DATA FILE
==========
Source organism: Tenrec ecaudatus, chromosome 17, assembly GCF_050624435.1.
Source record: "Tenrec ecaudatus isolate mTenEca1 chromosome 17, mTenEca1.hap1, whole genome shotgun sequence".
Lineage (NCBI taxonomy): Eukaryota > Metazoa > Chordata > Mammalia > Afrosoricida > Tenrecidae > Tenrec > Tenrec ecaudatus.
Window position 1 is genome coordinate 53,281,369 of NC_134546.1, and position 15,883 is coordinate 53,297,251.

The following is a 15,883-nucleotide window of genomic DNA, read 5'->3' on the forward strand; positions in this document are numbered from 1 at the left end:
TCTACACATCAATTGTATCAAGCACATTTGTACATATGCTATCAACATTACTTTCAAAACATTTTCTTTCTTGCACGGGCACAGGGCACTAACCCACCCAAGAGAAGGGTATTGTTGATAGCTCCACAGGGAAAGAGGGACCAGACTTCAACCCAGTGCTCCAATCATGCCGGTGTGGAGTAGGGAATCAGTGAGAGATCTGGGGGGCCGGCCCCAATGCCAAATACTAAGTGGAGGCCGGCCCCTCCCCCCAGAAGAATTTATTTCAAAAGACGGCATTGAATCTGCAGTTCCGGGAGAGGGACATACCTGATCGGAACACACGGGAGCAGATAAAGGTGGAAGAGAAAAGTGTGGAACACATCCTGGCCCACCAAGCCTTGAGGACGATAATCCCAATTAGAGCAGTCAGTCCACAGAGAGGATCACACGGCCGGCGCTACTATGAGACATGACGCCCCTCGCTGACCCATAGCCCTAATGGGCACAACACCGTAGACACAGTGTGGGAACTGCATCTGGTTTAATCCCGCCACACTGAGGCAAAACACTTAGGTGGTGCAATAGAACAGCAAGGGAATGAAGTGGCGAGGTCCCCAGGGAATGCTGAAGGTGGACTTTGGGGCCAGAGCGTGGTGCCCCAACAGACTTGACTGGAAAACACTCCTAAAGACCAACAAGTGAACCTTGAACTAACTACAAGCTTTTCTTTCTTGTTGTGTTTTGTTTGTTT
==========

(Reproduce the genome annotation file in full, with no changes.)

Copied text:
Source organism: Tenrec ecaudatus, chromosome 17, assembly GCF_050624435.1.
Source record: "Tenrec ecaudatus isolate mTenEca1 chromosome 17, mTenEca1.hap1, whole genome shotgun sequence".
Lineage (NCBI taxonomy): Eukaryota > Metazoa > Chordata > Mammalia > Afrosoricida > Tenrecidae > Tenrec > Tenrec ecaudatus.
Window position 1 is genome coordinate 53,281,369 of NC_134546.1, and position 15,883 is coordinate 53,297,251.

The following is a 15,883-nucleotide window of genomic DNA, read 5'->3' on the forward strand; positions in this document are numbered from 1 at the left end:
TCTACACATCAATTGTATCAAGCACATTTGTACATATGCTATCAACATTACTTTCAAAACATTTTCTTTCTTGCACGGGCACAGGGCACTAACCCACCCAAGAGAAGGGTATTGTTGATAGCTCCACAGGGAAAGAGGGACCAGACTTCAACCCAGTGCTCCAATCATGCCGGTGTGGAGTAGGGAATCAGTGAGAGATCTGGGGGGCCGGCCCCAATGCCAAATACTAAGTGGAGGCCGGCCCCTCCCCCCAGAAGAATTTATTTCAAAAGACGGCATTGAATCTGCAGTTCCGGGAGAGGGACATACCTGATCGGAACACACGGGAGCAGATAAAGGTGGAAGAGAAAAGTGTGGAACACATCCTGGCCCACCAAGCCTTGAGGACGATAATCCCAATTAGAGCAGTCAGTCCACAGAGAGGATCACACGGCCGGCGCTACTATGAGACATGACGCCCCTCGCTGACCCATAGCCCTAATGGGCACAACACCGTAGACACAGTGTGGGAACTGCATCTGGTTTAATCCCGCCACACTGAGGCAAAACACTTAGGTGGTGCAATAGAACAGCAAGGGAATGAAGTGGCGAGGTCCCCAGGGAATGCTGAAGGTGGACTTTGGGGCCAGAGCGTGGTGCCCCAACAGACTTGACTGGAAAACACTCCTAAAGACCAACAAGTGAACCTTGAACTAACTACAAGCTTTTCTTTCTTGTTGTGTTTTGTTTGTTT